When I was a kid, I would help my nonno in the garden by digging up bucket’s worth of soil from his vegetable patch and dumping them unceremoniously in a tub full of water, seeds and all. No manner of threats or cajoling would dissuade me from this task and eventually all my poor nonno could grow was sage, huge bushes of the herb that were so entrenched in the soil my little fingers couldn’t yank them out by the roots.
Decades later and my gardening skills haven’t improved all that much. I profit from the labours of my FIL’s vegetable garden without contributing anything more than a wish list of the produce I would like him to grow. It was my FIL who introduced me to the sheer novelty of have a fully stocked fruttivendolo in your backyard and the simple delight that is the zucchini flower.
Infinitely delicate and paper thin, zucchini flowers taste nothing like their vegetable counterpart. They taste of spring: sweet and dainty and with the softest hint of grass. It’s a strange description for a flower that actually blooms in summer, but their flavour doesn’t pack that summertime punch.
I have never seen zucchini flowers at the supermarket, not here in Italy and definitely not in Australia. It’s hard to pick and sell them in stores because they are so delicate and tend to spoil and bruise at the slightest touch. There are two types, the male flowers grow almost out of nothing, while the female ones spring up attached to the zucchini itself. My mother in law chides me for picking the male ones. She prefers to only eat the female flowers, but I think they’re both equally delicious.
Here in Tuscany, the flowers are battered and fried. It’s hard to imagine of a better way to enjoy them, until now! These stuffed zucchini flowers are not only infinitely healthier, but also absolutely moorish. To be really honest this is my nonna’s ravioli recipe sans the pasta sheets – goodbye carbs, hello swimsuit? 🙂 And another win for me in the lifelong struggle to eat less pasta and more vegetables!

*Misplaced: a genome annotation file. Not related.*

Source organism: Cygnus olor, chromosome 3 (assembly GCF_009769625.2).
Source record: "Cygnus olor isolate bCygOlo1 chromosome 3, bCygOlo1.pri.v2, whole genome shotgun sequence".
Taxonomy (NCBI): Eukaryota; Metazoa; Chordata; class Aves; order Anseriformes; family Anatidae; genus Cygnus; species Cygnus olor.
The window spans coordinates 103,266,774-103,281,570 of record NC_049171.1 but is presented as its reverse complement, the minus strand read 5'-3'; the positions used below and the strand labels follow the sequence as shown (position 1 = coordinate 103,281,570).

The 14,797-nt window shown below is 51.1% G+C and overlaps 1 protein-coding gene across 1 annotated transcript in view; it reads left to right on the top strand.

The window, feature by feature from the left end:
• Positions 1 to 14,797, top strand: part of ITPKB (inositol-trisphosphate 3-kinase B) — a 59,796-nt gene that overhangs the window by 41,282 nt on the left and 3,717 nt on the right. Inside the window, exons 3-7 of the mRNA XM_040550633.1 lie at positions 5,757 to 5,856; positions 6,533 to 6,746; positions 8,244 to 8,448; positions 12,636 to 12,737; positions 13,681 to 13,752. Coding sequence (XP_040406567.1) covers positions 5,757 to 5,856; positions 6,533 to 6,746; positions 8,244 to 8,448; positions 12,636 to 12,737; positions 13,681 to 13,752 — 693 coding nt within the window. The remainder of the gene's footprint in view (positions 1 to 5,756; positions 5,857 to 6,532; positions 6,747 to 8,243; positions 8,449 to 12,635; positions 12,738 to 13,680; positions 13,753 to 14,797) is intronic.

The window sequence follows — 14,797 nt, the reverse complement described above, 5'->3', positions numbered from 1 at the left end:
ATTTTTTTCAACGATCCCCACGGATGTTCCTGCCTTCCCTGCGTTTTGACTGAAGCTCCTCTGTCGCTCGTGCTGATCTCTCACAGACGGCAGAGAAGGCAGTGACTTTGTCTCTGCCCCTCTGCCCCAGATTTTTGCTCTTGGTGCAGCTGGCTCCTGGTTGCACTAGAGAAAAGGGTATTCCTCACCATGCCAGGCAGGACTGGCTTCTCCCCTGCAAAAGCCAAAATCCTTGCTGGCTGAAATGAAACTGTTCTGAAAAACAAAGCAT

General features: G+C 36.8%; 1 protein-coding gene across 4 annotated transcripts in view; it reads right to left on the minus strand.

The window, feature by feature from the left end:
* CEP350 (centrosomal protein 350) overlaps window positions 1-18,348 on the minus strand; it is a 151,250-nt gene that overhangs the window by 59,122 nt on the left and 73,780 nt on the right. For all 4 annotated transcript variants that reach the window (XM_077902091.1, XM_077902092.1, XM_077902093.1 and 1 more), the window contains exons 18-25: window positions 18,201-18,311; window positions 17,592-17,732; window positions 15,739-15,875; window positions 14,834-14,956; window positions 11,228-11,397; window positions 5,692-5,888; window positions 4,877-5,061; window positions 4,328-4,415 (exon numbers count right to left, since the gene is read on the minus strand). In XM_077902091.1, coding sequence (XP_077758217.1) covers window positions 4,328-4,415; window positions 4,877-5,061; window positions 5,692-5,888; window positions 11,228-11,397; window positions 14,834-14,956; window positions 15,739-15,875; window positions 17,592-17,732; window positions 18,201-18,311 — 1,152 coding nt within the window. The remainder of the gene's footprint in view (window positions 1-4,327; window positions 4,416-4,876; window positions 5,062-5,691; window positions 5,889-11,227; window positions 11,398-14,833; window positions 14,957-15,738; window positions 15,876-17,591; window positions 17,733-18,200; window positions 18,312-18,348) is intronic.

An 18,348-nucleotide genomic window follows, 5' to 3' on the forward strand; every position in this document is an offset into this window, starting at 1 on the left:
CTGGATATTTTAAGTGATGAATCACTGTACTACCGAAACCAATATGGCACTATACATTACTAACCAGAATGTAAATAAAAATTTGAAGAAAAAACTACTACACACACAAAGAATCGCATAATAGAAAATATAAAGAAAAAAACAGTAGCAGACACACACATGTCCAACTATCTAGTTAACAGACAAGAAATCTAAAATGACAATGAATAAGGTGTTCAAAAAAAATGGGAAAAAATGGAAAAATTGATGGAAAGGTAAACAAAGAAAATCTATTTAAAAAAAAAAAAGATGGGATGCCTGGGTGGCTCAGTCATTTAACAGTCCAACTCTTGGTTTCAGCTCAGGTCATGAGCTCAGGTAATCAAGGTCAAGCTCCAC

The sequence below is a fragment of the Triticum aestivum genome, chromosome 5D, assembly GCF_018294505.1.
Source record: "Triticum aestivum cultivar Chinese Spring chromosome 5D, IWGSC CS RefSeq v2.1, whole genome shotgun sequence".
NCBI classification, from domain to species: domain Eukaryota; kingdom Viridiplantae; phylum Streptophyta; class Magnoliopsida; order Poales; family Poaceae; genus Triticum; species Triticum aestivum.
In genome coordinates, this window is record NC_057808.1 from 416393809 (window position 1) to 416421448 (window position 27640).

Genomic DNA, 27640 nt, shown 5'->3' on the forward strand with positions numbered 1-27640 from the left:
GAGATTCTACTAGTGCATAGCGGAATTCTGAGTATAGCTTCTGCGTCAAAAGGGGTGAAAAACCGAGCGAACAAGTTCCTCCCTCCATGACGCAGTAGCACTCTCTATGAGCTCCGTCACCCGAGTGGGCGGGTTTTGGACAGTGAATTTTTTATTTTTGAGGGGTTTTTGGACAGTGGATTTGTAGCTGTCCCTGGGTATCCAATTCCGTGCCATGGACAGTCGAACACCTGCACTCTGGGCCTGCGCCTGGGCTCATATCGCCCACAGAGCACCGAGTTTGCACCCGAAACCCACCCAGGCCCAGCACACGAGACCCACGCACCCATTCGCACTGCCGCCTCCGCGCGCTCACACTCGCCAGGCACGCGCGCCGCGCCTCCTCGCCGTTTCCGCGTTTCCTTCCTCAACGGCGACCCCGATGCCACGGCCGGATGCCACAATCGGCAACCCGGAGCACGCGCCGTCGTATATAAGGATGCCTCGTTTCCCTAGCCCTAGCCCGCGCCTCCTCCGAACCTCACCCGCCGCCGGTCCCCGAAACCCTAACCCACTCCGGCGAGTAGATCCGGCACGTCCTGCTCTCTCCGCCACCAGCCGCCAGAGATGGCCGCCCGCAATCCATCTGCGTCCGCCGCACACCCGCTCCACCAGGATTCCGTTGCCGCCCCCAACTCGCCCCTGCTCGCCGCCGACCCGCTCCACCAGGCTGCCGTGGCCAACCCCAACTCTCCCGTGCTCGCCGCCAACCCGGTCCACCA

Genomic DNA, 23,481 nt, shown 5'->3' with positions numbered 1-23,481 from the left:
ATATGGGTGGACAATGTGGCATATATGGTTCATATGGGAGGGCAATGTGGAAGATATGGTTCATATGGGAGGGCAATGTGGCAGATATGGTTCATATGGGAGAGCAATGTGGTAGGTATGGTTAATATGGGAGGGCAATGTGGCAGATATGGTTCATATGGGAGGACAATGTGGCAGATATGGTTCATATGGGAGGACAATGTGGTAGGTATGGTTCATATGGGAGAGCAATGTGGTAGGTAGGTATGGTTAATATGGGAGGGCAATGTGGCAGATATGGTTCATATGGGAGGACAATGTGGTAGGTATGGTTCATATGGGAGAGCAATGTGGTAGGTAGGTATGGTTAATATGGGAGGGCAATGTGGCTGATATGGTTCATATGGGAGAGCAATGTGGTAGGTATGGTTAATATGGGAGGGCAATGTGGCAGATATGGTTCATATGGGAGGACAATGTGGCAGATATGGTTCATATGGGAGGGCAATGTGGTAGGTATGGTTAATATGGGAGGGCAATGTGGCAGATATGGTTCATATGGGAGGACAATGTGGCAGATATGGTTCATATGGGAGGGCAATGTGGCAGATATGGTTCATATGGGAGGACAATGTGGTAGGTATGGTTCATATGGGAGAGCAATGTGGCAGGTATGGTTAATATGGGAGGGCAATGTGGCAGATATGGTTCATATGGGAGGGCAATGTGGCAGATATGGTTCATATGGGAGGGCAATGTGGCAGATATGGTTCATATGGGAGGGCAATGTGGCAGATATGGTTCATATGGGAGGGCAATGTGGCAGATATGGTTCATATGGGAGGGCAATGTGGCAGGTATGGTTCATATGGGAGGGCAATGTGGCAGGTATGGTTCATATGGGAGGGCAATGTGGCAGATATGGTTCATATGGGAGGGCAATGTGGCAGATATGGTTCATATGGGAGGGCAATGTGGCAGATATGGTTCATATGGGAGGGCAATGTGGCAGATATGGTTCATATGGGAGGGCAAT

It can be a pain in the butt to pick out the stamen of each of these flowers before you stuff them, but it’s definitely worth it to fill these gorgeous blossoms with a deliciously cheesy sausage and fennel meatball, especially after you’ve doused it in tomato sauce and baked! Drooling as I type…
If you can’t get your hands on zucchini flowers, you can most definitely try this recipe with zucchini, sliced in thirds and hollowed out.
stuffed zucchini flowers
12 zucchini flowers
2 pork and fennel sausages, skins removed
1 clove garlic, crushed
3 tablespoons freshly grated parmesan
250ml tomato passata
1 clove garlic, peeled and left whole, extra
2-3 springs parsley
Freshly grated parmesan, to serve
Carefully peel back the petals and pitch out the pistil from your zucchini flowers. The fresher your flowers are, the easier this will be. Set aside.
To make your stuffing, heat a few tablespoons of olive oil in a small frying pan over medium heat, add your sausage and garlic. Add sausage meat, spread it out evenly in the pan and cook, without stirring, for 5 minutes. Then, using a wooden spoon to break it up, turn the meat over and cook the other side for a few minutes, until browned all over. Season with salt and pepper, remove from the pan and cool.
Preheat oven to 170°C. Place a teaspoon of sausage mixture inside, taking care not to tear the petals of the zucchini flower, then twist tops of petals to enclose. Repeat with remaining zucchini flowers and sausage mixture.
Pour the tomato passata into a shallow baking dish, add the garlic, parsley and a drizzle of olive oil.Place the flowers in a single layer, season generously to taste and drizzle with more olive oil. Cook for 20-25 minutes or until tender. Serve with plenty of freshly grated parmesan.